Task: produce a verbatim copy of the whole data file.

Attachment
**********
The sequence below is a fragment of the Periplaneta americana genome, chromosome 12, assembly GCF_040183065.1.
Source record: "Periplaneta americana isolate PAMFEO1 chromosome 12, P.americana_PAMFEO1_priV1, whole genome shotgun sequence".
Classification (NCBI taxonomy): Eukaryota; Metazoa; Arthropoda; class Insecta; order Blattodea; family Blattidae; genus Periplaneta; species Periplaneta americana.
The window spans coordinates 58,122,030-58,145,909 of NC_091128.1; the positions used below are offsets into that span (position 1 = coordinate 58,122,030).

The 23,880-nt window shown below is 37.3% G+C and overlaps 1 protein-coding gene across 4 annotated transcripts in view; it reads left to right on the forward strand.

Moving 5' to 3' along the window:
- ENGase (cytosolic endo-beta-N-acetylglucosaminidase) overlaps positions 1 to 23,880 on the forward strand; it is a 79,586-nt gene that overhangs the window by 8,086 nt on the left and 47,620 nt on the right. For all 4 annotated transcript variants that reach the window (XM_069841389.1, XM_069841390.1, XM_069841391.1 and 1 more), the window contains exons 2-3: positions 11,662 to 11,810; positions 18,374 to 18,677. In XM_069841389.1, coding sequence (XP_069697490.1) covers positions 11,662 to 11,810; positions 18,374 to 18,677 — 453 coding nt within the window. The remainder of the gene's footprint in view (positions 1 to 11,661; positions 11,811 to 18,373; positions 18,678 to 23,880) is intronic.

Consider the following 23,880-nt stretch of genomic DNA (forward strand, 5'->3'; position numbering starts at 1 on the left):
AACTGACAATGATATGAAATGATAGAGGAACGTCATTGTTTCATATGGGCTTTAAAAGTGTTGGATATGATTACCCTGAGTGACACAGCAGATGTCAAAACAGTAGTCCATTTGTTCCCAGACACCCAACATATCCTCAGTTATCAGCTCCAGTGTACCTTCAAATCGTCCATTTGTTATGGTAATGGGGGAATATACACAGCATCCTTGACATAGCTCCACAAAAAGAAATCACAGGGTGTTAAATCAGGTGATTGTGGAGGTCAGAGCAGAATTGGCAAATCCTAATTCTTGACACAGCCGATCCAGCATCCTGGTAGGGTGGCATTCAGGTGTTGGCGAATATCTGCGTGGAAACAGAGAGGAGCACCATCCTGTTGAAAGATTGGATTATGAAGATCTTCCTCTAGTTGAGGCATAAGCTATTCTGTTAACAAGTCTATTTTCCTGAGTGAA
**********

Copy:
The sequence below is a fragment of the Periplaneta americana genome, chromosome 12, assembly GCF_040183065.1.
Source record: "Periplaneta americana isolate PAMFEO1 chromosome 12, P.americana_PAMFEO1_priV1, whole genome shotgun sequence".
Classification (NCBI taxonomy): Eukaryota; Metazoa; Arthropoda; class Insecta; order Blattodea; family Blattidae; genus Periplaneta; species Periplaneta americana.
The window spans coordinates 58,122,030-58,145,909 of NC_091128.1; the positions used below are offsets into that span (position 1 = coordinate 58,122,030).

The 23,880-nt window shown below is 37.3% G+C and overlaps 1 protein-coding gene across 4 annotated transcripts in view; it reads left to right on the forward strand.

Moving 5' to 3' along the window:
- ENGase (cytosolic endo-beta-N-acetylglucosaminidase) overlaps positions 1 to 23,880 on the forward strand; it is a 79,586-nt gene that overhangs the window by 8,086 nt on the left and 47,620 nt on the right. For all 4 annotated transcript variants that reach the window (XM_069841389.1, XM_069841390.1, XM_069841391.1 and 1 more), the window contains exons 2-3: positions 11,662 to 11,810; positions 18,374 to 18,677. In XM_069841389.1, coding sequence (XP_069697490.1) covers positions 11,662 to 11,810; positions 18,374 to 18,677 — 453 coding nt within the window. The remainder of the gene's footprint in view (positions 1 to 11,661; positions 11,811 to 18,373; positions 18,678 to 23,880) is intronic.

Consider the following 23,880-nt stretch of genomic DNA (forward strand, 5'->3'; position numbering starts at 1 on the left):
AACTGACAATGATATGAAATGATAGAGGAACGTCATTGTTTCATATGGGCTTTAAAAGTGTTGGATATGATTACCCTGAGTGACACAGCAGATGTCAAAACAGTAGTCCATTTGTTCCCAGACACCCAACATATCCTCAGTTATCAGCTCCAGTGTACCTTCAAATCGTCCATTTGTTATGGTAATGGGGGAATATACACAGCATCCTTGACATAGCTCCACAAAAAGAAATCACAGGGTGTTAAATCAGGTGATTGTGGAGGTCAGAGCAGAATTGGCAAATCCTAATTCTTGACACAGCCGATCCAGCATCCTGGTAGGGTGGCATTCAGGTGTTGGCGAATATCTGCGTGGAAACAGAGAGGAGCACCATCCTGTTGAAAGATTGGATTATGAAGATCTTCCTCTAGTTGAGGCATAAGCTATTCTGTTAACAAGTCTATTTTCCTGAGTGAA